“The contemporary cult of celebrity was born in the sixties. All developed societies lavish attention on a small number of favoured people, rich, beautiful or talented. In eighteenth-century Europe it might be duchesses and court composers, in classical Rome orators and gladiators, in nineteenth-century Japan, warriors and courtesans. Details of their clothing, personal lives, foibles, family successes and disasters are gossiped about and vicariously enjoyed. They form a fantasy extended family, prettier and wickeder and more brightly coloured than the rest of us.
What has changed in recent decades is the scale of celebrity devotion, this cargo cult of modern Britain.It has elbowed aside rival forms in television entertainment, invaded and occupied popular newspapers and produced racks of magazines breathlessly following the face-lifts, marital break-ups, boob jobs and births of celebs. All of this originated in the mid-sixties. The cloying, ingratiating tone of contemporary magazines such as Hello! and OK! when interviewing or describing some frozen-faced doll can be found in the write-ups of the young set in British newspapers, supplements and the arch glossies of the sixties. The origins of ‘Big Brother’ television exhibitionism are buried in game shows and agony aunt columns half a century old. The raising of footballers and musicians from being tradesmen-servants of the public to misbehaving gods began then too.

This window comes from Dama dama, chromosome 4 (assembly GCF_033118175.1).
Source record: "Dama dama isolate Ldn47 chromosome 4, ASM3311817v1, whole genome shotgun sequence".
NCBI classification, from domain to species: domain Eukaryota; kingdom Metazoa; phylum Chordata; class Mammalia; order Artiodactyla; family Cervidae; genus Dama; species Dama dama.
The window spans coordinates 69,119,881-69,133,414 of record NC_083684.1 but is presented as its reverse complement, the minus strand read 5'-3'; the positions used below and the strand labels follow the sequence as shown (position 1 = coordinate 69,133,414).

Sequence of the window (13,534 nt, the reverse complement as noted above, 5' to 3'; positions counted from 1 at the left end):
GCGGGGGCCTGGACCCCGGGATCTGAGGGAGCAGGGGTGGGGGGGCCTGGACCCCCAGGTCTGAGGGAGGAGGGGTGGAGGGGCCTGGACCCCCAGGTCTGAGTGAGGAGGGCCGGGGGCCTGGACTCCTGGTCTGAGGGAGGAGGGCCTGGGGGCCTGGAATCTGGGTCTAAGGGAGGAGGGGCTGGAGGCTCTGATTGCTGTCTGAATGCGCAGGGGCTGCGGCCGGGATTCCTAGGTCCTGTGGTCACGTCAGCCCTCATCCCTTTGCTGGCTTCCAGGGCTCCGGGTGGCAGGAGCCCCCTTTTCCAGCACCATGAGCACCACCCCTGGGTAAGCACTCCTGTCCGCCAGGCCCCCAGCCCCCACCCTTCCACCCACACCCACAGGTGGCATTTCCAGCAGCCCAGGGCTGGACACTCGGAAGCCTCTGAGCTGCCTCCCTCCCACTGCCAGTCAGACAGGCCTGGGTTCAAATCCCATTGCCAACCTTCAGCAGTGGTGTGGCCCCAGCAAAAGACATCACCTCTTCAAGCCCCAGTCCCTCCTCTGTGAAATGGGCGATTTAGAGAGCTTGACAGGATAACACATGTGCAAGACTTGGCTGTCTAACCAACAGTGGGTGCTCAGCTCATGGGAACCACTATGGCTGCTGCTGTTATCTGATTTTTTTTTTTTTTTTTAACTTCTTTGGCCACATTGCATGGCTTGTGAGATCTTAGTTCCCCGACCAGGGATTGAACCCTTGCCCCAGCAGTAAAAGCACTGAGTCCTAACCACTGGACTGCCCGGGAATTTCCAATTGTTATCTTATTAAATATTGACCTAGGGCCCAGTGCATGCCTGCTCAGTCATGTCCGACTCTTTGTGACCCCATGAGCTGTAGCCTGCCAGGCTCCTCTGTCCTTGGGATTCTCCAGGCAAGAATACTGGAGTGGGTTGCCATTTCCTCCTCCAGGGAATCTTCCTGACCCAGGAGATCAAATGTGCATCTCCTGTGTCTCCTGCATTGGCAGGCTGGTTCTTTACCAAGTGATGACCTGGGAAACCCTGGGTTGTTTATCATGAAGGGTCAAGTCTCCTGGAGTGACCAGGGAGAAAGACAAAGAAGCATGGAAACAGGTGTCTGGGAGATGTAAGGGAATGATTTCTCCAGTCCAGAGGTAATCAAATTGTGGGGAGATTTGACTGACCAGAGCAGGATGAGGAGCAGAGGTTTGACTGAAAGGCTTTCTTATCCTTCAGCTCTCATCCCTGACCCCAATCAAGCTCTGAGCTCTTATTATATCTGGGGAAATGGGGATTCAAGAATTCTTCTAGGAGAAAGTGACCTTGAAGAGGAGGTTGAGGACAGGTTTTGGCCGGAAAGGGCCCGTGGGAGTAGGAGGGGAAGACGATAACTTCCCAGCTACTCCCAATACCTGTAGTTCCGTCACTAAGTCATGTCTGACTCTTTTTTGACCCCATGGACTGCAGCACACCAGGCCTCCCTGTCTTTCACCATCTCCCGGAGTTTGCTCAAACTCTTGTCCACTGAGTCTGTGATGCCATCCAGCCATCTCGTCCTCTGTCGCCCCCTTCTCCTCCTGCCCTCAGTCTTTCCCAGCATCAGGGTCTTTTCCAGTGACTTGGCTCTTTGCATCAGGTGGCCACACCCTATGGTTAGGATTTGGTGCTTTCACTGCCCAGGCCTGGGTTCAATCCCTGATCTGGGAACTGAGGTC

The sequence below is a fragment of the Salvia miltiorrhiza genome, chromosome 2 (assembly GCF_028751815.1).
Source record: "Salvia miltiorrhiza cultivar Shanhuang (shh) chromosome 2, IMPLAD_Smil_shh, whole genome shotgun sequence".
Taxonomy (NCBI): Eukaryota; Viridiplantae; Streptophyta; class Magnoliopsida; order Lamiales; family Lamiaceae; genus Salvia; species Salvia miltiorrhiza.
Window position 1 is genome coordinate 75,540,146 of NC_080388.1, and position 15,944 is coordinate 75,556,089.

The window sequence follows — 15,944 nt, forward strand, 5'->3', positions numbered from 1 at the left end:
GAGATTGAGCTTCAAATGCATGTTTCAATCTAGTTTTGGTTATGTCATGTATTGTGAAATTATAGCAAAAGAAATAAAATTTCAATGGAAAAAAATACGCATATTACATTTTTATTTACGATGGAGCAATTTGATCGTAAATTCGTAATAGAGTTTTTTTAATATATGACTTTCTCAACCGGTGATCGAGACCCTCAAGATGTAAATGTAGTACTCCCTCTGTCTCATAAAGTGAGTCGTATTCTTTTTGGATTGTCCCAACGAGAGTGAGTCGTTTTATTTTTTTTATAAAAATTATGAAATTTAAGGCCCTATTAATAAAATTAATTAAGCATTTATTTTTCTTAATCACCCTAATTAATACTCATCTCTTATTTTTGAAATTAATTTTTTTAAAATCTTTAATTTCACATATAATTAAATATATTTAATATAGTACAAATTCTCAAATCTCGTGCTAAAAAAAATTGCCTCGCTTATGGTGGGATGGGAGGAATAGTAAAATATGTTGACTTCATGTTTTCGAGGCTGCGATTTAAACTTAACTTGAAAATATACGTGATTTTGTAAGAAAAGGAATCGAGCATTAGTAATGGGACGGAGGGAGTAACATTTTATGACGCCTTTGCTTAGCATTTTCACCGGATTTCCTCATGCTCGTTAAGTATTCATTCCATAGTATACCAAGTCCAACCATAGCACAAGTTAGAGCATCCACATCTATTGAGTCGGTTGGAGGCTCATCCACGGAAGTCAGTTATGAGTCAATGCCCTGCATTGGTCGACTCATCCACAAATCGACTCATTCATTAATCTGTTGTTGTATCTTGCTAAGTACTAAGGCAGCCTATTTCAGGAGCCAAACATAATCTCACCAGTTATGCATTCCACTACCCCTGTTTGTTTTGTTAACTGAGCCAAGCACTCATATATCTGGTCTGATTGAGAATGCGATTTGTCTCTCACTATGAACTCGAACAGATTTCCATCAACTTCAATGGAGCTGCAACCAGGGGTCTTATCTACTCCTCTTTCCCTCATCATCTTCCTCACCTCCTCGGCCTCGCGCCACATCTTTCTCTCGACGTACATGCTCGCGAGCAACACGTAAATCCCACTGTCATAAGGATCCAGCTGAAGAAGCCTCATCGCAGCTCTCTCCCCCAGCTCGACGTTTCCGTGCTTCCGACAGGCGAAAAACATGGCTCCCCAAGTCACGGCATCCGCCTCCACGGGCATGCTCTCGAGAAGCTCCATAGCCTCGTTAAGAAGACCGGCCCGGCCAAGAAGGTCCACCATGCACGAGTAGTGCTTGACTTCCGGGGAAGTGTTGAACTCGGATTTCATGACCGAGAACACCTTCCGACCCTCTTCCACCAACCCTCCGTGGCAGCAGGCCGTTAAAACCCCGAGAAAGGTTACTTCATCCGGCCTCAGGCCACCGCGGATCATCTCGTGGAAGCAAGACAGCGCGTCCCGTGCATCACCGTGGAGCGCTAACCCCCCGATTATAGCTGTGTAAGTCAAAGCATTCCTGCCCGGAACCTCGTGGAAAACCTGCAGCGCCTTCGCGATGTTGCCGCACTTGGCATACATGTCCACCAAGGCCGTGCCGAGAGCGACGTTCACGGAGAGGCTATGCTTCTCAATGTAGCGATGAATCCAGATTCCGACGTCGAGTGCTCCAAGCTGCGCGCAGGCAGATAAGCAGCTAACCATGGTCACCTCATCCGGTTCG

Celebrities are often mocked for being talentless. Some are, some are not. A tribute paid to the young and beautiful by the rest of us, the circle of celebrity is paradoxically both very small and very open.From the outside the celebrity world seems to be a closed, charmed place, a marquee guarded by men with shaved heads and sunglasses inside which rock stars and footballers, actresses and princesses, all magically turn out to know one another. Yet what the sixties discovered was that celebrity must be open too in the sense of letting in new people from the streets, or it congeals into a resented elite. Modern celebrity has no time for a Samurai class or for haughty duchesses – it must be a fantasy island we could all paddle our way to, at least in theory. Cultural democracy rules, even while parliamentary democracy struggles.” (From A History of Modern Britain by Andrew Marr).
I think the cult of celebrity has been given extra power in recent years by the mutual reception of Neptune in Aquarius and Uranus in Pisces. Each planet is in a sign that the other rules and Neptune and Pisces are both associated with celebrity. And Aquarius/Uranus reflects the increasing democratisation of celebrity, where it almost becomes a virtue to have no talent (e.g. Victoria Beckham and Jade Goody): it shows that we could all do it.